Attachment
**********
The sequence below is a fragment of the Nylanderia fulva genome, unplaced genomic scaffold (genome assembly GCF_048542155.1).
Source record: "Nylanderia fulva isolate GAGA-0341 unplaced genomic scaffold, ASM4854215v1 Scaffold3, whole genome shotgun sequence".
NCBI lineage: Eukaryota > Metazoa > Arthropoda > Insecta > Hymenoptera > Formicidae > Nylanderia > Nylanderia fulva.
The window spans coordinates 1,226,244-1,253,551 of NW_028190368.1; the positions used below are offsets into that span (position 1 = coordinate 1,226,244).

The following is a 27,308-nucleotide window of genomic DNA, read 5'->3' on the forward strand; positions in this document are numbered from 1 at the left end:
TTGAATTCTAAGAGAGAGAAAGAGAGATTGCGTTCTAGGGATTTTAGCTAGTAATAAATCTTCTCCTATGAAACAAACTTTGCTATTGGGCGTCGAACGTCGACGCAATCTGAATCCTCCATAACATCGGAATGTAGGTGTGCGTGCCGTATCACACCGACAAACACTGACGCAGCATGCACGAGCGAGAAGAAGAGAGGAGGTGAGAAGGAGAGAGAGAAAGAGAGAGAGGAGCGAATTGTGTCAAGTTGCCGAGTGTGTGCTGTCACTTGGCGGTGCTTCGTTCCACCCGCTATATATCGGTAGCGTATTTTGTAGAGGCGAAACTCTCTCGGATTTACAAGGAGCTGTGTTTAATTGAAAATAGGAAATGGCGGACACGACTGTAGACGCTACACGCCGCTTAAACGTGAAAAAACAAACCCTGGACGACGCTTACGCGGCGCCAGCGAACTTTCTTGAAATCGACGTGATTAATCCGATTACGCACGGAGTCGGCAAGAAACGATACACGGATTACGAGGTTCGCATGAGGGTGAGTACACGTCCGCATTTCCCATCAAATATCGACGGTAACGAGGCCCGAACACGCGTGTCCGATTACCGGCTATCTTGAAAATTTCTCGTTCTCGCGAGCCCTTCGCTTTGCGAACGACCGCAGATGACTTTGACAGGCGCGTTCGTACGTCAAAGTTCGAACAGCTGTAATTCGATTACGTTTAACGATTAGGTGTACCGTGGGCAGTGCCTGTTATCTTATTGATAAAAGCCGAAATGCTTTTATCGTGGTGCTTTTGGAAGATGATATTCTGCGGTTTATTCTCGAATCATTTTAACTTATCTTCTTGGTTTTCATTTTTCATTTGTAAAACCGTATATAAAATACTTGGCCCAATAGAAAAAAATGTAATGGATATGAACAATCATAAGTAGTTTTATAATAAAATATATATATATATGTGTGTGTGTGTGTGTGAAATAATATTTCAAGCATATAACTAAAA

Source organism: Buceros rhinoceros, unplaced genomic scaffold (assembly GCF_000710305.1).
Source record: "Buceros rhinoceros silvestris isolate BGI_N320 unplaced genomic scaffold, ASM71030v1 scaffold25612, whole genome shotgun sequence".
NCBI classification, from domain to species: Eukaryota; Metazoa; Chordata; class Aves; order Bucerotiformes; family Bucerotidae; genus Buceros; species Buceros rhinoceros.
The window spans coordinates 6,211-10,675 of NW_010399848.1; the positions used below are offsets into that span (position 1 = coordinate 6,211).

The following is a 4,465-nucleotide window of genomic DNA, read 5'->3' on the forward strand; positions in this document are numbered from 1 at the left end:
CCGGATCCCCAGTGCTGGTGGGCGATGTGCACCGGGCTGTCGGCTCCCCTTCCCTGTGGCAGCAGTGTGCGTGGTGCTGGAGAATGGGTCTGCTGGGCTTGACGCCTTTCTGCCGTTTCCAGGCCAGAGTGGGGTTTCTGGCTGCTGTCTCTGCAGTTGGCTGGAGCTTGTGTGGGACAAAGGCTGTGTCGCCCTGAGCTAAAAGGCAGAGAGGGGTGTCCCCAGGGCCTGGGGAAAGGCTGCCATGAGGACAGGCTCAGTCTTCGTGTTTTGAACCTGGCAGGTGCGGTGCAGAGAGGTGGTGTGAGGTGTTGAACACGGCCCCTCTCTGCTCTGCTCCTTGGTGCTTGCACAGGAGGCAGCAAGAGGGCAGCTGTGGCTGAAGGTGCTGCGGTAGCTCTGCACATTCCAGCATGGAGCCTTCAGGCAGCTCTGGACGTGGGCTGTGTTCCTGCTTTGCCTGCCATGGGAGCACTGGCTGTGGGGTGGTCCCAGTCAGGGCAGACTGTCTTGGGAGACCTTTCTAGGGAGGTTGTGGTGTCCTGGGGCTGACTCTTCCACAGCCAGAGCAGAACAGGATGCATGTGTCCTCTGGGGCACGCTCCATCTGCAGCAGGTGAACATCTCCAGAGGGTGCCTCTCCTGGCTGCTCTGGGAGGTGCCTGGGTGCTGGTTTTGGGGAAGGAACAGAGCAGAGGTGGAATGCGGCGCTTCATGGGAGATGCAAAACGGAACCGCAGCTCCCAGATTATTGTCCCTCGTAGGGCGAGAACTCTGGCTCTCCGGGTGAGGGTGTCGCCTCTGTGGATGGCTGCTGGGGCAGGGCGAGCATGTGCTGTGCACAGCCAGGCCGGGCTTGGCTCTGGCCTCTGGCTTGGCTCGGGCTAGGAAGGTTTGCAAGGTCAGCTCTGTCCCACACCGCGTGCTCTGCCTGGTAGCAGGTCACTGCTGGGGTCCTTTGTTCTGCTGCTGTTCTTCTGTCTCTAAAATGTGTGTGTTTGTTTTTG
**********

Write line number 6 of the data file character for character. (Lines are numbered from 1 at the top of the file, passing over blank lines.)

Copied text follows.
TTGAATTCTAAGAGAGAGAAAGAGAGATTGCGTTCTAGGGATTTTAGCTAGTAATAAATCTTCTCCTATGAAACAAACTTTGCTATTGGGCGTCGAACGTCGACGCAATCTGAATCCTCCATAACATCGGAATGTAGGTGTGCGTGCCGTATCACACCGACAAACACTGACGCAGCATGCACGAGCGAGAAGAAGAGAGGAGGTGAGAAGGAGAGAGAGAAAGAGAGAGAGGAGCGAATTGTGTCAAGTTGCCGAGTGTGTGCTGTCACTTGGCGGTGCTTCGTTCCACCCGCTATATATCGGTAGCGTATTTTGTAGAGGCGAAACTCTCTCGGATTTACAAGGAGCTGTGTTTAATTGAAAATAGGAAATGGCGGACACGACTGTAGACGCTACACGCCGCTTAAACGTGAAAAAACAAACCCTGGACGACGCTTACGCGGCGCCAGCGAACTTTCTTGAAATCGACGTGATTAATCCGATTACGCACGGAGTCGGCAAGAAACGATACACGGATTACGAGGTTCGCATGAGGGTGAGTACACGTCCGCATTTCCCATCAAATATCGACGGTAACGAGGCCCGAACACGCGTGTCCGATTACCGGCTATCTTGAAAATTTCTCGTTCTCGCGAGCCCTTCGCTTTGCGAACGACCGCAGATGACTTTGACAGGCGCGTTCGTACGTCAAAGTTCGAACAGCTGTAATTCGATTACGTTTAACGATTAGGTGTACCGTGGGCAGTGCCTGTTATCTTATTGATAAAAGCCGAAATGCTTTTATCGTGGTGCTTTTGGAAGATGATATTCTGCGGTTTATTCTCGAATCATTTTAACTTATCTTCTTGGTTTTCATTTTTCATTTGTAAAACCGTATATAAAATACTTGGCCCAATAGAAAAAAATGTAATGGATATGAACAATCATAAGTAGTTTTATAATAAAATATATATATATATGTGTGTGTGTGTGTGTGAAATAATATTTCAAGCATATAACTAAAA